Flexible sensor made from chewing gum promises sensitive and versatile wearablesView gallery - 3 images
The small sensors found in wearables like fitness trackers and smartwatches are only becoming more versatile, from monitoring your heart rate to enabling gesture control. But a new sensor design could afford these devices even more flexibility, in more ways than one. By combining carbon nanotubes with used chewing gum, scientists have developed a sensing device that can pick up movements of the more flexible body parts, such as bent finger.
Discreet and flexible sensors worked into all manner of wearable devices have come to offer a wealth of information on our movements, sleeping habits and other personal data. But despite their adaptability, they are still held back somewhat by an element of rigidity. If they are pulled, bent or twisted in the wrong way then they may stop functioning.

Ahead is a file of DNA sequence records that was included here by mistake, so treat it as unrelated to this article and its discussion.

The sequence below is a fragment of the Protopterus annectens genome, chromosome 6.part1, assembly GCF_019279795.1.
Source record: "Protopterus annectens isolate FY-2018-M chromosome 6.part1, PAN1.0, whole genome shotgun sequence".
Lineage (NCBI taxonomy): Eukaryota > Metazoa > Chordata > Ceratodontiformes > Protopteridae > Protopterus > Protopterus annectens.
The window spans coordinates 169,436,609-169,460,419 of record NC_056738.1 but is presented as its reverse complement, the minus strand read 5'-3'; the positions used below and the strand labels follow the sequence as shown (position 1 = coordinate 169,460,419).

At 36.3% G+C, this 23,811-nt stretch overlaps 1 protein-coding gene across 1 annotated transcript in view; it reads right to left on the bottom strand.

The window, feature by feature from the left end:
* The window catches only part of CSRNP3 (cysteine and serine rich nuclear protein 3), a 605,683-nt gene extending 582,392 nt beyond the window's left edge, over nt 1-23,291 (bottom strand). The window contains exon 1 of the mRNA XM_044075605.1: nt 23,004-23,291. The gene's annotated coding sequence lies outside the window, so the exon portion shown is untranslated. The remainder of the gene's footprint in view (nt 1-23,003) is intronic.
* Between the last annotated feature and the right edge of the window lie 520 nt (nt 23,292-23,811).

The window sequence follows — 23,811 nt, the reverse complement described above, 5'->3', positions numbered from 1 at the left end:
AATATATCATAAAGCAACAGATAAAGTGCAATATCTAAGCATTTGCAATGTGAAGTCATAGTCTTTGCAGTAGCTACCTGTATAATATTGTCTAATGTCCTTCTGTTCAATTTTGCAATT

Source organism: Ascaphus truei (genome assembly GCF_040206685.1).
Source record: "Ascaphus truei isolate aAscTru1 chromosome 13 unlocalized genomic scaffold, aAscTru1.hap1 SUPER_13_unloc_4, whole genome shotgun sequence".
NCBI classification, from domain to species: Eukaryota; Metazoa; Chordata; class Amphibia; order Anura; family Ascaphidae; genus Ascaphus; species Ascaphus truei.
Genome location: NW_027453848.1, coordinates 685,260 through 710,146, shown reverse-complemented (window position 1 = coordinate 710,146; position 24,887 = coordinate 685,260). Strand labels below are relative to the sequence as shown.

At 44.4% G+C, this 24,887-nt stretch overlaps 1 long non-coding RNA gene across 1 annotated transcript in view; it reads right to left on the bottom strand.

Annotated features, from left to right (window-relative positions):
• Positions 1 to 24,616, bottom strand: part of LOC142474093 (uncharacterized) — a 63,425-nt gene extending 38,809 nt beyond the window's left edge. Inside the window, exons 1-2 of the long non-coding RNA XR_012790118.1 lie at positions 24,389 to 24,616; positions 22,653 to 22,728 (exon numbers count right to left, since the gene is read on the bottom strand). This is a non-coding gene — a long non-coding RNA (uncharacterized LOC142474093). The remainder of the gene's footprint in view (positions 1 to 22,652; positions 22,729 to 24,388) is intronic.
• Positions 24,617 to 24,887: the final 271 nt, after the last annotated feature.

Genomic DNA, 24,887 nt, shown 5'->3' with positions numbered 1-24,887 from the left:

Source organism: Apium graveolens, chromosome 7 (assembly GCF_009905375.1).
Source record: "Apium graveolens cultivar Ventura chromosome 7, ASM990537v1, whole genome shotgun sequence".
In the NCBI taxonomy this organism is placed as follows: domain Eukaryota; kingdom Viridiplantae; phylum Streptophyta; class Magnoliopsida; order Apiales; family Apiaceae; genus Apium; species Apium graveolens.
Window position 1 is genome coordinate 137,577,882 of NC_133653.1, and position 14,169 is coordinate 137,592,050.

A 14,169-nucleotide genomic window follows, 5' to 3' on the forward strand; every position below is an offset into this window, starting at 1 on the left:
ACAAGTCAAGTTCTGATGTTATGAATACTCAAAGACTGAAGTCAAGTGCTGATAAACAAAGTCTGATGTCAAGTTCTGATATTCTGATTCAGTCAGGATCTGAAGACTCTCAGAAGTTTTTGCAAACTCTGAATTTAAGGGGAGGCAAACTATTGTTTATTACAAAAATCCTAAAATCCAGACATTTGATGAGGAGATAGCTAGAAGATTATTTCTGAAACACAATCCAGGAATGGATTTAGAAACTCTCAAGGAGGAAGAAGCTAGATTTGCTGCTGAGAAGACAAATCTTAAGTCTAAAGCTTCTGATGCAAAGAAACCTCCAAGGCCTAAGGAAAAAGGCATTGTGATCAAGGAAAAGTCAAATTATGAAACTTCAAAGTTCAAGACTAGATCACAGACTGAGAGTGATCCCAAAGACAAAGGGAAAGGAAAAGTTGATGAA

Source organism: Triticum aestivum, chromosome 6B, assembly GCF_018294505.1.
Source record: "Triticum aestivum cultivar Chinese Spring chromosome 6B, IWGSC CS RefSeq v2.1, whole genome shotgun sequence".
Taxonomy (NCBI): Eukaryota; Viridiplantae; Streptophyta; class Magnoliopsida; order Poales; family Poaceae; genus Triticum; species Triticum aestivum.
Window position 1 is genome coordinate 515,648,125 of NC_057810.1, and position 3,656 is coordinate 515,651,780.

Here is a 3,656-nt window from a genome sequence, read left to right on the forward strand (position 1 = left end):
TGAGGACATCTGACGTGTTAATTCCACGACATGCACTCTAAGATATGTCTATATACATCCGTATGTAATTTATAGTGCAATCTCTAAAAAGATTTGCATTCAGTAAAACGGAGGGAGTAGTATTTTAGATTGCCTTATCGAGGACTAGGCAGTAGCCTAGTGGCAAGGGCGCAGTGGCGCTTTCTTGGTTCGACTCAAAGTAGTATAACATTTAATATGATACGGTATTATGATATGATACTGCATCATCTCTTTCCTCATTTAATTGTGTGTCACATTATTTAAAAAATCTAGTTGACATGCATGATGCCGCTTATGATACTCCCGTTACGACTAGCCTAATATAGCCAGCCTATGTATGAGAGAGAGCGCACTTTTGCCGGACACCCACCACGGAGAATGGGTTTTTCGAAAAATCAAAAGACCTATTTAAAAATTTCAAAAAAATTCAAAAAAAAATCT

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So sensors that can keep working even when contorted into all kinds of shapes could signal a major advance in wearable technology. Soft rubbers and silicones are materials some researchers are turning to in pursuit of this, such as the team behind the stretchable, programmable keyboard we covered last week.
But scientists from the University of Manitoba claim to have developed a solution that offers greater sensitivity. To begin with, one of the team members chewed away on a piece of regular gum for 30 minutes, before cleaning it with ethanol and leaving it to sit overnight. A solution containing carbon nanotubes, which serve as the sensing component, was then applied to the gum.
The researchers report that this unlikely mix resulted in a highly sensitive sensor that retained its functionality in finger-bending and head-turning tests, even when strained by as much as 530 percent. Interestingly, they also found that the sensor was capable of tracking humidity in the air, something the team says could be used to monitor breathing where water vapor is released on each exhale.
The research was published in the journal ACS Applied Materials & Interfaces.
You can see the sensor in action in the video below.
Source: American Chemical Society